The media shape public opinion about surrogacy and homosexuality

March 14, 2019, Universitat Pompeu Fabra - Barcelona
Credit: CC0 Public Domain

The media play a key role in informing society and in shaping perceptions and judgments about social issues, particularly concerning issues on which there is insufficient knowledge or a lack of experience. For example, one issue that is beginning to arouse public debate is the matter of surrogacy on the part of homosexual couples, a subject most people have not considered.

The main goal of the research was to explore how public opinion on and gay parenthood is shaped. It was carried out by Rafael Ventura and Carles Roca-Cuberes, researchers with the Department of Communication at UPF, together with Xosé Ramón Rodríguez-Polo, a researcher at Rey Juan Carlos de Madrid University, published in Journal of Homosexuality.

Focus groups regarding information on television

According to the Sociological Research Centre, 86.8 percent of the Spanish population claims to get its news via television. Although in principle, television news programmes aim to produce the most objective content possible, it is also true that they construct discourses about reality that may promote certain behaviours and attitudes by their audiences.

"In our study, we focus on the formation of attitudes about surrogacy and gay parenthood analysing the audience's interpretation of a news item broadcast on Spanish television," says Rafael Ventura, first author of the paper. To test this, the authors set up four discussion groups consisting of six to 10 people each, two adults (40 to 60 years) and two younger people (20 to 30 years), a total of 17 women and 16 men from Barcelona and Madrid. We analysed each person's interpretation of a television news item broadcast in Spain to perform a qualitative content analysis of the discourse produced by the participants.

The researchers focused on three main issues: the values transmitted by the media about surrogacy; what relationship media attributed to surrogacy and gay parenthood, and finally, if the interpretation of a news item differed according to the age of the audience. "To study the formation of participants' attitudes, we used a Spanish news item about surrogacy that included all of these key issues. The selected item was broadcast at prime time on TV1, the news programme with the largest audience in Spain," explain the authors of the study.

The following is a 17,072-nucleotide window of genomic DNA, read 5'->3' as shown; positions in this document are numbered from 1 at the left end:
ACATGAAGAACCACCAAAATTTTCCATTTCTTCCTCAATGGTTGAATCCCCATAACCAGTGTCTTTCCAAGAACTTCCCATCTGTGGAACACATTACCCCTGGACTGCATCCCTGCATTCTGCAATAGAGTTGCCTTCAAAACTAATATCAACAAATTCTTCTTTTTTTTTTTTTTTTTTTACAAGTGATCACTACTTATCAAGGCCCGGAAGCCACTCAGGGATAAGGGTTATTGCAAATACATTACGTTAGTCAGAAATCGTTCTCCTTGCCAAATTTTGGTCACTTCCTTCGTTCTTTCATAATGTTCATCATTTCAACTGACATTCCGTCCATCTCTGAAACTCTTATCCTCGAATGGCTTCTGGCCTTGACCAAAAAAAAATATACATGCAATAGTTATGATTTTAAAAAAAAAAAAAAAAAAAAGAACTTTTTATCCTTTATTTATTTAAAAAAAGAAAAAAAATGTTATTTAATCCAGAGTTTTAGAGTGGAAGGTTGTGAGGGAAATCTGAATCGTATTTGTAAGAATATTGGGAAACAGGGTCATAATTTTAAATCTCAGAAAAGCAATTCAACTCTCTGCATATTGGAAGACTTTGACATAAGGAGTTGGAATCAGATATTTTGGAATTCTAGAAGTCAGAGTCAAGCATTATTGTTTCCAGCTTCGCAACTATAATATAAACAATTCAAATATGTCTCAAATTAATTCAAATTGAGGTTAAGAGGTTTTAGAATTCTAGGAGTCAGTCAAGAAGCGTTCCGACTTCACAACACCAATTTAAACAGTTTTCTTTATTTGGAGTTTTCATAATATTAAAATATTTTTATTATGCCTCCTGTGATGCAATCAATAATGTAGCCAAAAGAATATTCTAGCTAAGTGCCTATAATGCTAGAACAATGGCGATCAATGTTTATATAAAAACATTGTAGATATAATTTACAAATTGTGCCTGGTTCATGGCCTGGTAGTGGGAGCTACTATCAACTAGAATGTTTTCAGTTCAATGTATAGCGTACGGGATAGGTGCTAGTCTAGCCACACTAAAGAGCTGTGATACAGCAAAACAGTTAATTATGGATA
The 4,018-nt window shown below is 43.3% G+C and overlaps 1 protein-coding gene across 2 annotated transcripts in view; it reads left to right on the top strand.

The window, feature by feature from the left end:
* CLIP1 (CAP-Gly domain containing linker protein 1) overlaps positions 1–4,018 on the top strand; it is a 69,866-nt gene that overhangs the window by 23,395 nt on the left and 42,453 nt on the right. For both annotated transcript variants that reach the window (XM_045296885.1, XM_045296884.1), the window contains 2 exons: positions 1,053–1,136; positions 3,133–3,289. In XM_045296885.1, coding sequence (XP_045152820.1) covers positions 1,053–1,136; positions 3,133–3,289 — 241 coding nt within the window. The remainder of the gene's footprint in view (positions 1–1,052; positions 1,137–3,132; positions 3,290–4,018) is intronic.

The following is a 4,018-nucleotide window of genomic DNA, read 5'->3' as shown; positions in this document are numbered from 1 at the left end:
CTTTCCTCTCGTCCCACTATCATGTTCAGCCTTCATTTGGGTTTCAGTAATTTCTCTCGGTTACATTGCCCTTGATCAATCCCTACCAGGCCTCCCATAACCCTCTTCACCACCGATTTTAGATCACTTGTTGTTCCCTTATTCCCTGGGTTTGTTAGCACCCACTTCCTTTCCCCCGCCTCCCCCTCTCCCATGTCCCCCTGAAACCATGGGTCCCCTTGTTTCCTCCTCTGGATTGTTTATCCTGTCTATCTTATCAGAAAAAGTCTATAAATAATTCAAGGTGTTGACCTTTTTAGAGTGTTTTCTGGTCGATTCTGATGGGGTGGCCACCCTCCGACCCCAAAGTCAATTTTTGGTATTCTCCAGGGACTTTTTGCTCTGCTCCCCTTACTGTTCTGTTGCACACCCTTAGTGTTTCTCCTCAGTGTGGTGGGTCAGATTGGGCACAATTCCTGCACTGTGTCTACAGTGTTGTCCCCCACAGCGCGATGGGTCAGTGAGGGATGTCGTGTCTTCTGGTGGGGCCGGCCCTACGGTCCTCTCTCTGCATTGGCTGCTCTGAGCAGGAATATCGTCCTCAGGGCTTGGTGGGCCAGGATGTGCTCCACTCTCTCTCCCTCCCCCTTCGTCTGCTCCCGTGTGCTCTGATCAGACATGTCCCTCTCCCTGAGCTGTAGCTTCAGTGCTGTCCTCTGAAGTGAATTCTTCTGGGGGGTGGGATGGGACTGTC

The news item dealt with the fact that surrogacy is illegal in Spain, and therefore, there are increasing numbers of Spanish couples, including homosexual couples, traveling to other countries, such as India, to have a child. The story was illustrated with a real case and the argument revolved around the desire of homosexual couples to become parents and the consequences for the women involved.

Surrogacy, gay couples and the commodification of the female body

Initially, the two groups of participants (adults and youths) stated that they had limited data and a lack of contextual information that prevented them from forming an opinion based on the evidence explained in the news. Nevertheless, both groups agreed in that they rejected surrogacy after watching the news programme, mainly due to the way the news had presented the Indian women—as victims of exploitation and in a situation of poverty. The authors found that as the debate progressed, there was greater rejection of homosexuals due to the fact that they were taking advantage of the poverty of women in countries like India to achieve their goal of having a baby.

The results show that the focus of the content of the news put to debate contributed to defending an attitude of the repudiation of surrogacy, with a feeling of aversion that also extended to wishing to become parents.

"As we saw in the results of our study, attributing responsibilities, placing the debate on surrogacy on the conflict of homosexual couples who want to become parents, on the one hand, and the feminist rejection of the commodification of the woman's body, on the other, may have very negative consequences for the traditional link between the feminist movement and the LGBT community," the authors write. "It may feed discriminatory attitudes towards gay couples and create a clash between the feminist and the LGBT causes, forcing the public to adopt a position in favour of one of the two sides, as it is interpreted as a controversy," they add.

Explore further: India moves to ban booming commercial surrogacy business

More information: Rafael Ventura et al, "Wealthy Gay Couples Buying Babies Produced in India by Poor Womb-Women: Audience Interpretations of Transnational Surrogacy in TV News, Journal of Homosexuality (2018). DOI: 10.1080/00918369.2017.1422947

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